Court Orders Lima to Reopen La Parada Market

La Parada - retailersThe city of Lima’s relocation of a large, wholesale market from its original downtown site suffered a setback on Tuesday following a court order to reopen the market.

Judge Malzon Urbina, head of the 56th criminal court of Lima, argued in a 61-page ruling that the city’s municipal government did not comply with due process when it ordered the market to be closed and relocated late last year. He also said the city discriminated against workers at the market.

Mayor Susana Villarán has called the court order “sabotage against the city of Lima,” while Interior minister Wilfredo Pedraza also came down hard on the ruling, saying it is “an affront to police sacrifice,” recalling the instigated violence during the relocation process.  Members of Congress are also protesting the order, and lawmaker Luis Iberico said it was an example of why “not to trust the justice system in Peru.”

The La Parada market, located in a grimy neighborhood in downtown Lima, was shut down in October and wholesalers were relocated to a new facility in the district of Santa Anita in the eastern outskirts of the city off the Carretera Central.

La Parada - violenceThe relocation had been on the drawing board for 40 years, and the new facility was finally built in 2009 by Mayor Luis Castañeda (who initially postponed the construction for two years and then also postponed the relocation).  The overcrowded La Parada market was not only unsanitary but overrun by criminal gangs and lacked safety measures in the event of an emergency, such as a fire or earthquake.

The larger wholesalers were moved successfully to Santa Anita, and the municipality signed a contract with 2000 smaller stall holders for their transfer to an adjacent site.  But many middlemen and anscillary businesses around La Parada opposed the move.

La Parada - Santa AnitaSince the move, according to deputy mayor, Fernando Zegarra, the wholesalers are selling six tonnes of produce per day, 50 percent more than they did at La Parada.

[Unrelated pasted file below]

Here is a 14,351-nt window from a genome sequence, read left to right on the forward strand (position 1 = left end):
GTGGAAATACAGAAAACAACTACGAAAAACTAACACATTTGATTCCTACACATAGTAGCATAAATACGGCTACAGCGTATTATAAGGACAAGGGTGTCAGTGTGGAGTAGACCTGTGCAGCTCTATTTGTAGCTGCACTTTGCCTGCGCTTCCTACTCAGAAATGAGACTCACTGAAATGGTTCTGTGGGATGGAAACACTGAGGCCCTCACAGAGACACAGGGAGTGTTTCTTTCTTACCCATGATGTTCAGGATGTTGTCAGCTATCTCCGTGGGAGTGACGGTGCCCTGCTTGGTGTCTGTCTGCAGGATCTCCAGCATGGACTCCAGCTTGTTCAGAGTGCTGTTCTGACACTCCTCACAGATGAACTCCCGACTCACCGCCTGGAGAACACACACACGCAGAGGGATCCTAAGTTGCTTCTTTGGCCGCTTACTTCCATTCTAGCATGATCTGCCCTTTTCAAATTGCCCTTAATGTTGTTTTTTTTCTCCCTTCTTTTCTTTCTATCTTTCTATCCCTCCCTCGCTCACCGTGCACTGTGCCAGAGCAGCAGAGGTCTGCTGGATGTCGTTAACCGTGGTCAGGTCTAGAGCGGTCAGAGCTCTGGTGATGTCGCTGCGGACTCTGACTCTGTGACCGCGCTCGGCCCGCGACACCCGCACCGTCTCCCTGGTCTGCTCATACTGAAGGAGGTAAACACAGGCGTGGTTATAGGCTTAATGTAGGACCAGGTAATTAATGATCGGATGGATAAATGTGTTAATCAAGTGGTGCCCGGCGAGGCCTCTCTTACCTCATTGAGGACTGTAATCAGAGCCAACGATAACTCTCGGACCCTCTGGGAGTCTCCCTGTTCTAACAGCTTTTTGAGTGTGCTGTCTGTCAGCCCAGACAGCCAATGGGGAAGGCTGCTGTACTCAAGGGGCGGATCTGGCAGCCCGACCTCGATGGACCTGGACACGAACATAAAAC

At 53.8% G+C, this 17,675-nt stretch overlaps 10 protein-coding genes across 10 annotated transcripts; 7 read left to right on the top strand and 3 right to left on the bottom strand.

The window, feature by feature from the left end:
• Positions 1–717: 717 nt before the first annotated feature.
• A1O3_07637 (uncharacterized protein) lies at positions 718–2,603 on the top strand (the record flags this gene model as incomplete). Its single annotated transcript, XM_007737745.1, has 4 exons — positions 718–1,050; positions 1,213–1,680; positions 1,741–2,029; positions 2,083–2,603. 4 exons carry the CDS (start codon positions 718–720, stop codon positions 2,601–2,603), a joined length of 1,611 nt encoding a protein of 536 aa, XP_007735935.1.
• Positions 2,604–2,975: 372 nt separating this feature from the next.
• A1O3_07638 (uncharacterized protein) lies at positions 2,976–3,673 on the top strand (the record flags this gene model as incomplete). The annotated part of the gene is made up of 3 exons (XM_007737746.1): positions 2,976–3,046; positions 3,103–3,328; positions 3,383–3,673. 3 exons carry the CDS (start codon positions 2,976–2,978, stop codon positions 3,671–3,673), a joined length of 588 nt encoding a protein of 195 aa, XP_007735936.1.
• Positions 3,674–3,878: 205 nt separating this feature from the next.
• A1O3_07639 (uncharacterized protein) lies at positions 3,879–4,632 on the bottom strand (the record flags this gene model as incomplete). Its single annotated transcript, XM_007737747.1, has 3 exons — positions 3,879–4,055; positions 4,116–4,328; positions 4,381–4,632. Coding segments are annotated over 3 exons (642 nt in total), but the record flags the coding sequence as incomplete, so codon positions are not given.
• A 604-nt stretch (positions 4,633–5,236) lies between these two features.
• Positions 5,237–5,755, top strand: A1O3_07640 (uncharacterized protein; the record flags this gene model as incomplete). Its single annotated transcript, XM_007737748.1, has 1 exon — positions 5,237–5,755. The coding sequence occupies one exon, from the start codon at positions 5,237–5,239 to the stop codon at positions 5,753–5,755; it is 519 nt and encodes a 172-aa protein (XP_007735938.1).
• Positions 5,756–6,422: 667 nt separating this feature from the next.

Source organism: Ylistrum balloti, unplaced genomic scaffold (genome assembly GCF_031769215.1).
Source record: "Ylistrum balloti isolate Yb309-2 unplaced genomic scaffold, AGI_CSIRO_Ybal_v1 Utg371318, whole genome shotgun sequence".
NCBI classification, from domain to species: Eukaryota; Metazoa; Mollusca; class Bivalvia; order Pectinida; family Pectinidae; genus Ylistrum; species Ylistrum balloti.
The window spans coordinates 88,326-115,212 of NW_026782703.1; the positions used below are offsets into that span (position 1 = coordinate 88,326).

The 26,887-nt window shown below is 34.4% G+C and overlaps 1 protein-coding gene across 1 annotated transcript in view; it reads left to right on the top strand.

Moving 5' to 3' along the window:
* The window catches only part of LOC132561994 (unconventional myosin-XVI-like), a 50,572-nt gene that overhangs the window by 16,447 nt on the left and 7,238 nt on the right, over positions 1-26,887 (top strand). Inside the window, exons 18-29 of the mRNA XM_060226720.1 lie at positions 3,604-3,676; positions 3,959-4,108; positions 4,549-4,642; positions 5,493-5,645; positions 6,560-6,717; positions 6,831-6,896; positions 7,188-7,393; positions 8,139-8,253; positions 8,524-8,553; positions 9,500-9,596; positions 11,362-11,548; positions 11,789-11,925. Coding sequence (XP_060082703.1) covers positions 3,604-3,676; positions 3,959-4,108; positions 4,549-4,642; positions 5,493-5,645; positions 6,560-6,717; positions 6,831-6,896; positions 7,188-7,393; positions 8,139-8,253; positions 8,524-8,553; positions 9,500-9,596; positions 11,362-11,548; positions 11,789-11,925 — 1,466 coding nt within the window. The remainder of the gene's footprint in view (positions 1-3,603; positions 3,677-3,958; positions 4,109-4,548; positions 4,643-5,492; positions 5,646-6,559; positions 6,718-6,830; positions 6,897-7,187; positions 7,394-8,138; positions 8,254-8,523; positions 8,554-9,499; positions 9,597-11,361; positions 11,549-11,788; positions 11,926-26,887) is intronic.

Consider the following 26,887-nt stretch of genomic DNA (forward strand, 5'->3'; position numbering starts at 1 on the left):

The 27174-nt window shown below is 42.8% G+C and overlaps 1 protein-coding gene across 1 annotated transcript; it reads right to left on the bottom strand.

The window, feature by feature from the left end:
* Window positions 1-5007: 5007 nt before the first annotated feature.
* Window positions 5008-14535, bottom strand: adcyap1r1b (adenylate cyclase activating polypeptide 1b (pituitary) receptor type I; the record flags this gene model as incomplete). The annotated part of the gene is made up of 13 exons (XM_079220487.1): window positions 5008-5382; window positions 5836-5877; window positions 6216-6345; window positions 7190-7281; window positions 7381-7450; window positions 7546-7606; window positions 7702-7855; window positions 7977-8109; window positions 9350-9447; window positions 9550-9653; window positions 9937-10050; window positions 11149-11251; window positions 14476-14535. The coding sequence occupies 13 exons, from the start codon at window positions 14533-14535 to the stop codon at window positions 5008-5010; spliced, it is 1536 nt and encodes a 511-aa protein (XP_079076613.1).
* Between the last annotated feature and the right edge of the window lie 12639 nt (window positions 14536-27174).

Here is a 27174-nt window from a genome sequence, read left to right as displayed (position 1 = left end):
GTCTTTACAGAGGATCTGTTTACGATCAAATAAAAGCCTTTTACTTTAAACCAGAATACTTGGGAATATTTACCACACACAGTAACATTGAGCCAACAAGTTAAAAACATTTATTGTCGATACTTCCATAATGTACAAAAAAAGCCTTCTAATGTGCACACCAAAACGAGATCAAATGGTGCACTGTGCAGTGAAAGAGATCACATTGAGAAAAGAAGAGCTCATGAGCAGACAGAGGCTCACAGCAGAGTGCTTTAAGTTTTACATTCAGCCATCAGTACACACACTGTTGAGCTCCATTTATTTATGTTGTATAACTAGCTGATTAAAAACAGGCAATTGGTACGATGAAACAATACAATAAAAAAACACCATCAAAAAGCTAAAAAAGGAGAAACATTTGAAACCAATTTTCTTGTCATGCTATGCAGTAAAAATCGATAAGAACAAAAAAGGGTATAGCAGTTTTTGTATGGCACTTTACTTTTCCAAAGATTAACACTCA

Efforts to shut down the market in October sparked violent riots. Four people were killed when protesters, many later arrested and charged with acting as hired thugs, took to the streets to burn tires and pelt police officers with stones. Televised images showed some police pulled from their horses and dragged through the streets. Police have since maintained a presence around the market to prevent cart vendors from returning.

However, Judge Urbina has ordered the police to be removed from the market along with large concrete slabs that block vehicle access to La Parada.  One of his arguments is that the La Parada land was donated to the city by the Canepa family in the 1940s so that the city could build a wholesalers market —the Municipality legal department argues that the market was not a condition for the donation.

The ruling has quickly come under fire by authorities that say it could result in more confrontations and undermine reforms to clean-up the sprawling Peruvian capital.

“This ruling is an attack against the rule of law,” said Mayor Villaran.  “I’ll fight with every effort, with the law in hand, and with justice in hand to prevent the return of chaos and disorder,” she added.

According to Carlos Rivera, coordinator of the legal division at the Legal Defense Institute, IDL, the court order, which must be appealed at a higher criminal court, is also unconstitutional and Judge Urbina should be investigated by the magistrates’ control office, OCMA.    

According to Mayor Villaran, who learned about the court order through the press, Urbina has been investigated several times by the public prosecutor’s office on suspicion of unlawful enrichment.

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